Changes in visual-evoked potential habituation induced by hyperventilation in migraine

Gianluca Coppola, Antonio Currà, Simona Liliana Sava, Alessia Alibardi, Vincenzo Parisi, Francesco Pierelli, Jean Schoenen

Research output: Contribution to journalArticlepeer-review


Hyperventilation is often associated with stress, an established trigger factor for migraine. Between attacks, migraine is associated with a deficit in habituation to visual-evoked potentials (VEP) that worsens just before the attack. Hyperventilation slows electroencephalographic (EEG) activity and decreases the functional response in the occipital cortex during visual stimulation. The neural mechanisms underlying deficient-evoked potential habituation in migraineurs remain unclear. To find out whether hyperventilation alters VEP habituation, we recorded VEPs before and after experimentally induced hyperventilation lasting 3 min in 18 healthy subjects and 18 migraine patients between attacks. We measured VEP P100 amplitudes in six sequential blocks of 100 sweeps and habituation as the change in amplitude over the six blocks. In healthy subjects, hyperventilation decreased VEP amplitude in block 1 and abolished the normal VEP habituation. In migraine patients, hyperventilation further decreased the already low block 1 amplitude and worsened the interictal habituation deficit. Hyperventilation worsens the habituation deficit in migraineurs possibly by increasing dysrhythmia in the brainstem-thalamo-cortical network.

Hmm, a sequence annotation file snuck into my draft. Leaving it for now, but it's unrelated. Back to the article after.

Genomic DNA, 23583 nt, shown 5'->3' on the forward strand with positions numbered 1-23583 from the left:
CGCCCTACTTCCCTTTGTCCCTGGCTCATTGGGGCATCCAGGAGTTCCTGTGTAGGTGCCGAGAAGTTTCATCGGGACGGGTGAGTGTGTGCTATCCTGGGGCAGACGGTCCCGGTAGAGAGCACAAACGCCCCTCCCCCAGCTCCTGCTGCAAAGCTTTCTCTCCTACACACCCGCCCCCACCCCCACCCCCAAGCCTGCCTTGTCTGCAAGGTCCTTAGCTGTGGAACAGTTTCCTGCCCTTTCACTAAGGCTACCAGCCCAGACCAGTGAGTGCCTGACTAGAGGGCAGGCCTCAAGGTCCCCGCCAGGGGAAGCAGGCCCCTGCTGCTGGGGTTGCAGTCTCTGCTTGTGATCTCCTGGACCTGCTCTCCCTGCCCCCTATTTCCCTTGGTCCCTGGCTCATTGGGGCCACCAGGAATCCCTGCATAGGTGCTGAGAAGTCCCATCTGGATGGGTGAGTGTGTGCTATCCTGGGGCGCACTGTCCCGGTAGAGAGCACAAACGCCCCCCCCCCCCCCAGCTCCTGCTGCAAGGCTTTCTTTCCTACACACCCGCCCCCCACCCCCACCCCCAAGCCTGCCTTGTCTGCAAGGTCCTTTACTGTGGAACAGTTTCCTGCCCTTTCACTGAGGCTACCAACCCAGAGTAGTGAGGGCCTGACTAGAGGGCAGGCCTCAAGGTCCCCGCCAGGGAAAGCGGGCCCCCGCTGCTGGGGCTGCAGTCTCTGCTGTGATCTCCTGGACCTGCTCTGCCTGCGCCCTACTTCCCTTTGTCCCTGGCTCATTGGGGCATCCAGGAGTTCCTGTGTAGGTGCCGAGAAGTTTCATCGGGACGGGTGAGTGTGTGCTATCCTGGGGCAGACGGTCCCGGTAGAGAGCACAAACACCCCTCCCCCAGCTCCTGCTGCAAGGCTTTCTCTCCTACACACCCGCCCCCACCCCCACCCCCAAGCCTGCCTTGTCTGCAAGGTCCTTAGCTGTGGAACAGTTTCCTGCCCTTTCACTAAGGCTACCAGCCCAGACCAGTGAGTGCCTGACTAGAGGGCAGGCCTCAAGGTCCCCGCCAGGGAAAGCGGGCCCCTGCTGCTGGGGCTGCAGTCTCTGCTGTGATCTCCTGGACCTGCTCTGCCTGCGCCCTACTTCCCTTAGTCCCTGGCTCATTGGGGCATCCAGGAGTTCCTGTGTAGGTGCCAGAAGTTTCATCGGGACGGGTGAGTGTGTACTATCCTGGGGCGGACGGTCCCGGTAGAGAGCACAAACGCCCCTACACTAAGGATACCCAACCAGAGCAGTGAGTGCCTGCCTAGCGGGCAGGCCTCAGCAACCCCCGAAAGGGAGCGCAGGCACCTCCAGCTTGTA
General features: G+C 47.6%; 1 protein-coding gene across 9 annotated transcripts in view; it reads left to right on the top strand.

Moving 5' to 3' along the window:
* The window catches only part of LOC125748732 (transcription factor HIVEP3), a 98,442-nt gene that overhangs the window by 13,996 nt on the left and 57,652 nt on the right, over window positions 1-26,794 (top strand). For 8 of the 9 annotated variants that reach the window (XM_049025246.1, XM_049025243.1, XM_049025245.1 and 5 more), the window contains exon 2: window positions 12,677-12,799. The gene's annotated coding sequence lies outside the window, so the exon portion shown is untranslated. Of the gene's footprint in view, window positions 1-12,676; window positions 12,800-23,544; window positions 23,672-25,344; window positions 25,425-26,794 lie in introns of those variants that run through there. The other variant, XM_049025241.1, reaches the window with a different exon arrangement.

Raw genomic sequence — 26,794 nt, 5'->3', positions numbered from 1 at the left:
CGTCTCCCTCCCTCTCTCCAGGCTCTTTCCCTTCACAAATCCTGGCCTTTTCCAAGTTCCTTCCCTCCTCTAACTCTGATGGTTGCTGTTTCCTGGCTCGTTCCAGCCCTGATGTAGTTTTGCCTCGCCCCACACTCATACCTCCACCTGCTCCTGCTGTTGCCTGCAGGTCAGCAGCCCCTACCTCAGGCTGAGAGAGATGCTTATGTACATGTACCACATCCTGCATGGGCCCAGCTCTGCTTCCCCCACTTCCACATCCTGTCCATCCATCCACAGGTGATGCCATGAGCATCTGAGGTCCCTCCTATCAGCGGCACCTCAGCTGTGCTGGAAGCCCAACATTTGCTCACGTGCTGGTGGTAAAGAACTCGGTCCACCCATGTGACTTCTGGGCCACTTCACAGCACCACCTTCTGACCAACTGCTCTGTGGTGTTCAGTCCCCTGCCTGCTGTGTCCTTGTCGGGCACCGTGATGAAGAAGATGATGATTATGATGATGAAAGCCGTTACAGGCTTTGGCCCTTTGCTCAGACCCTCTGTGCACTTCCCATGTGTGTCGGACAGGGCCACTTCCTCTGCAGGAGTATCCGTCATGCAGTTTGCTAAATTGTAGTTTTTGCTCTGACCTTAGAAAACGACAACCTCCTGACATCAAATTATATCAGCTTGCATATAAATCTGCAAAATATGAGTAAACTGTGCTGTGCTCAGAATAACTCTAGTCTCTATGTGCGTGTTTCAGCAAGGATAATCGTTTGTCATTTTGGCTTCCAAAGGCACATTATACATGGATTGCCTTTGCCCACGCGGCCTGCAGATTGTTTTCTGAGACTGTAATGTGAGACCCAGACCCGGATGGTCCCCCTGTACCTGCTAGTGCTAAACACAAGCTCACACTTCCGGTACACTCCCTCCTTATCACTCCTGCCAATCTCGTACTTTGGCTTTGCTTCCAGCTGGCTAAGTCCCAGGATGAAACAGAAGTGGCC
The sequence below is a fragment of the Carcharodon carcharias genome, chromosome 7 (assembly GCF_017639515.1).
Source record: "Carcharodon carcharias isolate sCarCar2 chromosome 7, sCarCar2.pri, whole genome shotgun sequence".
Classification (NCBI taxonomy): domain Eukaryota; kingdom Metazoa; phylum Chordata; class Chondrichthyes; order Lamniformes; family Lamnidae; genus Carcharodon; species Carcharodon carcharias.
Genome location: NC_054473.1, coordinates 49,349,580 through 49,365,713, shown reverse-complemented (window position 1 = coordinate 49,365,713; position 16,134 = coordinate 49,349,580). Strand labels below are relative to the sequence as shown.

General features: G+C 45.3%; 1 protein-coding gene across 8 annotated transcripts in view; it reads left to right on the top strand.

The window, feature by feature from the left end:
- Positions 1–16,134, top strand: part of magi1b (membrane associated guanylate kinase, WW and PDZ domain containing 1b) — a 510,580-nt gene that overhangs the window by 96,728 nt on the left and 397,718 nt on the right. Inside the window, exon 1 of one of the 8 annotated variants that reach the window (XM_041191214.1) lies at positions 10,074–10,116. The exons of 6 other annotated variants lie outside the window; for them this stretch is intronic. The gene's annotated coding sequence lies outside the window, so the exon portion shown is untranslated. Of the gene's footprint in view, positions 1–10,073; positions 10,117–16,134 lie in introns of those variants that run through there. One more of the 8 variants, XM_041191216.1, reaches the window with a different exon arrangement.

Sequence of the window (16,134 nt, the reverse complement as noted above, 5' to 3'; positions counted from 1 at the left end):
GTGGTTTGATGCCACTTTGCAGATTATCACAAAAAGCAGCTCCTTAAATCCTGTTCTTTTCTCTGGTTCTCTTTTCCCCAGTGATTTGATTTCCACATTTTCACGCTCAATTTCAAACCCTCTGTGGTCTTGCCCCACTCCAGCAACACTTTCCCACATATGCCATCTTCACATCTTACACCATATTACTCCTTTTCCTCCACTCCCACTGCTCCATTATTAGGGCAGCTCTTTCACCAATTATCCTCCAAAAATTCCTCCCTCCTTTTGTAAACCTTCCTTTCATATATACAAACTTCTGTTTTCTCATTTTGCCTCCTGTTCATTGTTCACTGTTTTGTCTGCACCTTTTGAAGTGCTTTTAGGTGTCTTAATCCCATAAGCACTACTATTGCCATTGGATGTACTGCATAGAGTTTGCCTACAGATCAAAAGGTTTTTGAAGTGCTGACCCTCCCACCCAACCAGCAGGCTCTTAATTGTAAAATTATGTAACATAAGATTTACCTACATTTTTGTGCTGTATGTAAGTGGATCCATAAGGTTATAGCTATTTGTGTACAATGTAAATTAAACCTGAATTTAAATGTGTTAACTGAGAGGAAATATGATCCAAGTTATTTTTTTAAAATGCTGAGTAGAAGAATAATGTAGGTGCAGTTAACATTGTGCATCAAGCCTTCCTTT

Original languageEnglish
Pages (from-to)497-503
Number of pages7
JournalJournal of Headache and Pain
Issue number6
Publication statusPublished - Dec 2010


  • Brainstem
  • Habituation
  • Hyperventilation
  • Migraine
  • Thalamo-cortical activity
  • Visual-evoked potentials

ASJC Scopus subject areas

  • Anesthesiology and Pain Medicine
  • Clinical Neurology


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